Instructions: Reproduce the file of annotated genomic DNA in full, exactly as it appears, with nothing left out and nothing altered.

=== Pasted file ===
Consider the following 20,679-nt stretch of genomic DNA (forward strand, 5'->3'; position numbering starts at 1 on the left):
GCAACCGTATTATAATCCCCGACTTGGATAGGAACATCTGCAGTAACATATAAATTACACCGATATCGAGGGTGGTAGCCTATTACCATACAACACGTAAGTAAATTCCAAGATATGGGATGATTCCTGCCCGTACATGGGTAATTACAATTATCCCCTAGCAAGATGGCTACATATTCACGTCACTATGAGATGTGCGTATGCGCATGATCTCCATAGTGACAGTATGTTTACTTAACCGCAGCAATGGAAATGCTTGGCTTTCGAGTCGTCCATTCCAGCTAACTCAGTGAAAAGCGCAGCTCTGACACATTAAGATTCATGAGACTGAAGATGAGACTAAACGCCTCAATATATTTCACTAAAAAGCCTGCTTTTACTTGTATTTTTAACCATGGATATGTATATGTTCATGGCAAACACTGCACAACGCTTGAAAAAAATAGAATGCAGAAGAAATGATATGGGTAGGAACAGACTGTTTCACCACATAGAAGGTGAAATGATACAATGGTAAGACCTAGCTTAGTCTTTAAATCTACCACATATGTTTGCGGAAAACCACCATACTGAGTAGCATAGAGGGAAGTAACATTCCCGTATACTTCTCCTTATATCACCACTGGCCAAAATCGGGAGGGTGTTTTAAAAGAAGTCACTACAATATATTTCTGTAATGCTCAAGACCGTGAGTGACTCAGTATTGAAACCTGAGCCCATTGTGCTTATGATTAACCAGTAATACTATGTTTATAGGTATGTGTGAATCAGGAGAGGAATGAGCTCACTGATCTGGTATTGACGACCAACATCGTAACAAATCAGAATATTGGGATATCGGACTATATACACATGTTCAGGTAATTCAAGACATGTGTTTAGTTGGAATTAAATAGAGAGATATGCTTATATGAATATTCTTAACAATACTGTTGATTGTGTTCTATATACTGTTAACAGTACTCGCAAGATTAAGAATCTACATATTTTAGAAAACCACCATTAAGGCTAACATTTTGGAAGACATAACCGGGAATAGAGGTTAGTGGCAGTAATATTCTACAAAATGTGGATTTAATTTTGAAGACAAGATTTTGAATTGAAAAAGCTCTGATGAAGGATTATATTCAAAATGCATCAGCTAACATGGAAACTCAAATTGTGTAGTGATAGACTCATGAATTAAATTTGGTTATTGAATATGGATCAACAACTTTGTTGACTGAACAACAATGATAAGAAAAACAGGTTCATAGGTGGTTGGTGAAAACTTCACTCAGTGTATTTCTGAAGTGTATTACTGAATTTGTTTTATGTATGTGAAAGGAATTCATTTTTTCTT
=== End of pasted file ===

Consider the following 20,679-nt stretch of genomic DNA (forward strand, 5'->3'; position numbering starts at 1 on the left):
GCAACCGTATTATAATCCCCGACTTGGATAGGAACATCTGCAGTAACATATAAATTACACCGATATCGAGGGTGGTAGCCTATTACCATACAACACGTAAGTAAATTCCAAGATATGGGATGATTCCTGCCCGTACATGGGTAATTACAATTATCCCCTAGCAAGATGGCTACATATTCACGTCACTATGAGATGTGCGTATGCGCATGATCTCCATAGTGACAGTATGTTTACTTAACCGCAGCAATGGAAATGCTTGGCTTTCGAGTCGTCCATTCCAGCTAACTCAGTGAAAAGCGCAGCTCTGACACATTAAGATTCATGAGACTGAAGATGAGACTAAACGCCTCAATATATTTCACTAAAAAGCCTGCTTTTACTTGTATTTTTAACCATGGATATGTATATGTTCATGGCAAACACTGCACAACGCTTGAAAAAAATAGAATGCAGAAGAAATGATATGGGTAGGAACAGACTGTTTCACCACATAGAAGGTGAAATGATACAATGGTAAGACCTAGCTTAGTCTTTAAATCTACCACATATGTTTGCGGAAAACCACCATACTGAGTAGCATAGAGGGAAGTAACATTCCCGTATACTTCTCCTTATATCACCACTGGCCAAAATCGGGAGGGTGTTTTAAAAGAAGTCACTACAATATATTTCTGTAATGCTCAAGACCGTGAGTGACTCAGTATTGAAACCTGAGCCCATTGTGCTTATGATTAACCAGTAATACTATGTTTATAGGTATGTGTGAATCAGGAGAGGAATGAGCTCACTGATCTGGTATTGACGACCAACATCGTAACAAATCAGAATATTGGGATATCGGACTATATACACATGTTCAGGTAATTCAAGACATGTGTTTAGTTGGAATTAAATAGAGAGATATGCTTATATGAATATTCTTAACAATACTGTTGATTGTGTTCTATATACTGTTAACAGTACTCGCAAGATTAAGAATCTACATATTTTAGAAAACCACCATTAAGGCTAACATTTTGGAAGACATAACCGGGAATAGAGGTTAGTGGCAGTAATATTCTACAAAATGTGGATTTAATTTTGAAGACAAGATTTTGAATTGAAAAAGCTCTGATGAAGGATTATATTCAAAATGCATCAGCTAACATGGAAACTCAAATTGTGTAGTGATAGACTCATGAATTAAATTTGGTTATTGAATATGGATCAACAACTTTGTTGACTGAACAACAATGATAAGAAAAACAGGTTCATAGGTGGTTGGTGAAAACTTCACTCAGTGTATTTCTGAAGTGTATTACTGAATTTGTTTTATGTATGTGAAAGGAATTCATTTTTTCTT